A little background: I taught writing, part-time/adjunct, all over the San Francisco Bay Area for many years. I got my first jobs on the basis of having published a couple of novels, but then decided I loved teaching. However, it was “love the work, hate the job,” as they say. The working conditions of contingent faculty, who make up two thirds of all faculty in higher education, are just awful. Today, of course, there’s a movement to organize adjuncts and they’re part of the Fight for $15 group, along with fast food workers, homecare workers, domestic workers and just about everybody else, come to think of it. But back then many unions were focused on full-time faculty, a big mistake while their institutions filled up with grumpy, pissed-off part-timers.

I was lucky enough, back in the 1980’s, to work at a community college in Oakland that took part-timers seriously. One day a full-timer ate my best class. My department head told me (in a whisper) to go to the union. I did. I walked in on our President and said, “You guys do nothing for us!” He didn’t throw me out. Instead, he invited me to a meeting. I went, I saw people debating, treating each other respectfully, thinking hard about a range of problems facing faculty that was way beyond what I had been able to see from where I was sitting. Also, i have to say, it looked as if all the men with any oomph to them were involved in the union. I was hooked. They encouraged me, let me hold some meetings, write and distribute a newsletter, and eventually hired me. They also sent me to some labor education programs run by the union.

I became part of a state-wide organizing effort that took advantage of a change in the law to improve the working conditions of part-timers. I learned about contracts and about how to deal with a grievance. I learned to read small print. I learned how to confront the same people who hired (and could fire) me and get angry at them on behalf of another worker.

Eventually I got blacklisted but I saw it coming and went back to graduate school. By the time I had a PhD I also had red flags of “union activity” all over my resume, so I soon gave up trying to get jobs as straight faculty anywhere. Instead, on the advice of my husband Joe Berry, who was doing labor education at the University of Iowa at that point, i looked for labor education jobs. I got hired at UNITE, the garment and apparel workers union, in Philadelphia. I had the best title anyone could ever dream of: Director of Education and Political Action. Imagine — putting those two jobs into one job title!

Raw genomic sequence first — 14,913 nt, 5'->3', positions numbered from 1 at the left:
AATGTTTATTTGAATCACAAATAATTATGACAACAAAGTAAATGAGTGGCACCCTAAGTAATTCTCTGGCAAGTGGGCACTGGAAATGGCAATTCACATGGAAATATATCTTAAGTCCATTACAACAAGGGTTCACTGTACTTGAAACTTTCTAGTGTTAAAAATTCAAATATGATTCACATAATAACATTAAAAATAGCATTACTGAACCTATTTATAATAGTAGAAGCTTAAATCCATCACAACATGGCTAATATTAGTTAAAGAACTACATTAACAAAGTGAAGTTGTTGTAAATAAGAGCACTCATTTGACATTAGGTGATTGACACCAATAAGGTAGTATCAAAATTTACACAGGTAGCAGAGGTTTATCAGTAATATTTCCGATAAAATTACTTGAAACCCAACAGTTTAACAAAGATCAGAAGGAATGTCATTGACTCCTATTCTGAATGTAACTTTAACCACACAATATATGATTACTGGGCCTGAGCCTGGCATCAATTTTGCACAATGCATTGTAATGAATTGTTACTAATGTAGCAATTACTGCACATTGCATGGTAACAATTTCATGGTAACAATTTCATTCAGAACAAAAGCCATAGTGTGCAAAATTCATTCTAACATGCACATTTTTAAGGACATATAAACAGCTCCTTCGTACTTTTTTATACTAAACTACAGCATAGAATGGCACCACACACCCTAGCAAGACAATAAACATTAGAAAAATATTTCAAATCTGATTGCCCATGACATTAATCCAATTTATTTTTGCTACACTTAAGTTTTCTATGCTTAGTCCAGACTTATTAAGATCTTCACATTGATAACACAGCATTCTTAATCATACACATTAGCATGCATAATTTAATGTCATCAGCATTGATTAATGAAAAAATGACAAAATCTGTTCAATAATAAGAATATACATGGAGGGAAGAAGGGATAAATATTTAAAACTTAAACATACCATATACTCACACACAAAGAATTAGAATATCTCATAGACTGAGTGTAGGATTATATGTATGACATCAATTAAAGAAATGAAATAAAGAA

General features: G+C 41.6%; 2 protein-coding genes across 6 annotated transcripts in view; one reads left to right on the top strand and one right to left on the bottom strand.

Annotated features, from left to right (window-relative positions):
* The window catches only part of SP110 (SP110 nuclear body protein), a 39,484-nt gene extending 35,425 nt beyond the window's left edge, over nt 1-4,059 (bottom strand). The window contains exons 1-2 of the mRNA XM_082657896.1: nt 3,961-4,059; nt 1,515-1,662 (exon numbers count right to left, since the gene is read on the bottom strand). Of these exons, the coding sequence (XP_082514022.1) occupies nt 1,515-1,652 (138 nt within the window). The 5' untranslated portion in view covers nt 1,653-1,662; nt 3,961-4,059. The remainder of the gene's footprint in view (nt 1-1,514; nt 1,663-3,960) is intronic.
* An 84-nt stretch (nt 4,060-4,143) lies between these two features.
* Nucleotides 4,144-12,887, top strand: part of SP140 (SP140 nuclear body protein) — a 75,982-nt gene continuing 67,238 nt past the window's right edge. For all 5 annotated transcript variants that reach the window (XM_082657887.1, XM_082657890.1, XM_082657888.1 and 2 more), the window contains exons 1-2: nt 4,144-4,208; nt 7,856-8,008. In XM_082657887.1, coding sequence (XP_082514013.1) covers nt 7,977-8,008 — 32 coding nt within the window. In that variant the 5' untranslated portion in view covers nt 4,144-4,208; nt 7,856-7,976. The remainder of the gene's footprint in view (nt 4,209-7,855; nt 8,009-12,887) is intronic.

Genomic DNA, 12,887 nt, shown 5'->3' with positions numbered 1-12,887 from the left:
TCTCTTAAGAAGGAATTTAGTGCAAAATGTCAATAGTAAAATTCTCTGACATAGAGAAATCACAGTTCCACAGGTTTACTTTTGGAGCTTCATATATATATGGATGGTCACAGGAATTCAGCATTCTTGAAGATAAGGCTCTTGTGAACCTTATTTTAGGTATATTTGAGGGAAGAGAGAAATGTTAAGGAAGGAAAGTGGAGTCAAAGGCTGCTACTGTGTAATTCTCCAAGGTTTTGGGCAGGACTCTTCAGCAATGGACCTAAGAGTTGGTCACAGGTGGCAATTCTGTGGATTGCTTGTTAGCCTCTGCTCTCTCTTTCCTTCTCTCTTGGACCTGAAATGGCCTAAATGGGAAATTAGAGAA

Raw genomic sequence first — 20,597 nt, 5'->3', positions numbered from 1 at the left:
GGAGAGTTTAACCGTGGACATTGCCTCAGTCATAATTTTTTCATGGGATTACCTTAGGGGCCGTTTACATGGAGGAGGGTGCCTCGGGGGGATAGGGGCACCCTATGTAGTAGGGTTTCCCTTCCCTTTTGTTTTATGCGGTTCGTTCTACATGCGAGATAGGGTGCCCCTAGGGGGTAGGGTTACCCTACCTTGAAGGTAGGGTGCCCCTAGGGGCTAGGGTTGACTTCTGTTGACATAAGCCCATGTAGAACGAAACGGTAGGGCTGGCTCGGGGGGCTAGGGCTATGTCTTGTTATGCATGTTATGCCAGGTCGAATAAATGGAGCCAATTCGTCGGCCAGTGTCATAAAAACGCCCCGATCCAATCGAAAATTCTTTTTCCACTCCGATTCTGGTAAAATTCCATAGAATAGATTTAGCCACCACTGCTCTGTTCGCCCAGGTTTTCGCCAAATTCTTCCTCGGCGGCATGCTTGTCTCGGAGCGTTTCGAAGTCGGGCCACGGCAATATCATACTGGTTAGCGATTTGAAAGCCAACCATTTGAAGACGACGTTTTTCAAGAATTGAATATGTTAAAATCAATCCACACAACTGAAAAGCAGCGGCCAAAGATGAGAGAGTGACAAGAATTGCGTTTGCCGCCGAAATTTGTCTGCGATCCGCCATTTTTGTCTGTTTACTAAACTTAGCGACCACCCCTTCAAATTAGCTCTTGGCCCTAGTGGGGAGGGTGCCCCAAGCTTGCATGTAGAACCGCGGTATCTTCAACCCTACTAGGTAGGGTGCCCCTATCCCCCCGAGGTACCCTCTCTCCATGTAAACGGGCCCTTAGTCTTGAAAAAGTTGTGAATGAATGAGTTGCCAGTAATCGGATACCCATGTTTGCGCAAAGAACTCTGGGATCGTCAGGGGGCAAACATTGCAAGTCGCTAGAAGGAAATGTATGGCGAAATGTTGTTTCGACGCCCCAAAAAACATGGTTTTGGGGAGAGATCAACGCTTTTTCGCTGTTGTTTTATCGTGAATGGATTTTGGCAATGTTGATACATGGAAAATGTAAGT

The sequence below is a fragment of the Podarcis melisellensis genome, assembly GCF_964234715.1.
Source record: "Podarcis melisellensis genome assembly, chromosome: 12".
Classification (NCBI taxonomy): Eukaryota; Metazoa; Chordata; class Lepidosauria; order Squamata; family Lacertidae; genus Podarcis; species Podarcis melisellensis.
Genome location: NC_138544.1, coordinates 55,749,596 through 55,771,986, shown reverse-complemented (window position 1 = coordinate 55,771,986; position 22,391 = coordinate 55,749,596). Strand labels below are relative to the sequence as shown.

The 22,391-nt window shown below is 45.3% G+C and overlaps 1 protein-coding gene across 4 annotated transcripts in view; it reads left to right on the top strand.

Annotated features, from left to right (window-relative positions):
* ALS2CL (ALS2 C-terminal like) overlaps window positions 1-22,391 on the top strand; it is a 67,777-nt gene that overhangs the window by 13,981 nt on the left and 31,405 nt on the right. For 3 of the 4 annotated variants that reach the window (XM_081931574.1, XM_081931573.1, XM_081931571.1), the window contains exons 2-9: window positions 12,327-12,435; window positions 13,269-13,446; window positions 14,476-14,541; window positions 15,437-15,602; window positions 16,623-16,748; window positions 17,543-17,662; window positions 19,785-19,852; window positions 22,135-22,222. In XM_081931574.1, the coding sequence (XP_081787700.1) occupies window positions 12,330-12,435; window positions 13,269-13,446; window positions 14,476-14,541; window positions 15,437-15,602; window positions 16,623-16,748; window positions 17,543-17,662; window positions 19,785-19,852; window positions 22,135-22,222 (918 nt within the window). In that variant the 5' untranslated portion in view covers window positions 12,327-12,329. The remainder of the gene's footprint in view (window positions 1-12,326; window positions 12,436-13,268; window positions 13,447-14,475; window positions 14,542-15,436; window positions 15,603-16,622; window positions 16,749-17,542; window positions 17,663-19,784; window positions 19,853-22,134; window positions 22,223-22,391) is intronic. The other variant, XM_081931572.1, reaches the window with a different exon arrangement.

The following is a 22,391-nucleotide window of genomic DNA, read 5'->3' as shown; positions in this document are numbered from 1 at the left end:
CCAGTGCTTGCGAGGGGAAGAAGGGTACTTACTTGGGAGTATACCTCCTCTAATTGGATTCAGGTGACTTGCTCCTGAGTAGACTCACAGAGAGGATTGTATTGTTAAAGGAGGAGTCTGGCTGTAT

That job was a baptism — I’m not going to say of fire, but it was intense – into the world of Post-NAFTA factory work and the private sector. Public sector unions, as my mentor Irv Rosenstein patiently explained, can always go to the public and say, “Allocate more money for this important service!” ¬†Private sector employers do not have that flexibility, with the result that negotiations are much rougher (at least they were then, back in the 1990’s) than in the public sector. (NOTE: This may have been true 15 years ago, but it is not true now, for many reasons.)

I have written a whole journal of what I learned that year, so I’m not going to repeat it here. Maybe I’ll post some photographs. But just imagine: Shops where they make full-length men’s cashmere coats that cost as much as a car; shops where they make alligator doctor’s bags; shops where they make woven straw Easter hats, shops where they make the dress uniforms for the cadets at West Point. Beautiful, beautiful stuff. And people who made $14 an hour back in the 1980s are making $9 an hour ten years later, as the union concedes, concedes, concedes, to try to keep the jobs from disappearing. Bosses are doddering old couples in their 80s who come by only occasionally; the shops are really run by the workers; the sons and daughters of the old bosses are just holding their breaths, waiting to have the chance to sell the whole thing off. How does a union like that fight? Not on the shop floor, except very carefully (and I saw some fabulous, dextrous negotiation going on, especially by a beautiful smart woman named Doll Wilson, may she rest in peace). Maybe in the legislature, as the threat of the multi-fiber trade agreement loomed, for example, bringing in cheap cashmere (remember when suddenly places like Land’s End were selling all kinds of low-cost cashmere sweaters?).

Enough of that. By the time I’d fought enough battles in that job, I got offered a tenure-track position at the University of Illinois, working out of the Chicago office of the Labor Education Program. There’s enough description of that in my book, “What Did you learn at Work Today? Forbidden Lessons of Labor Education,” by Hardball Press.

Joe and I retired from there in 2010 and came back to California to try to calm down. And now we’re trying to learn as much as we can about Vietnam.

Onward, as usual.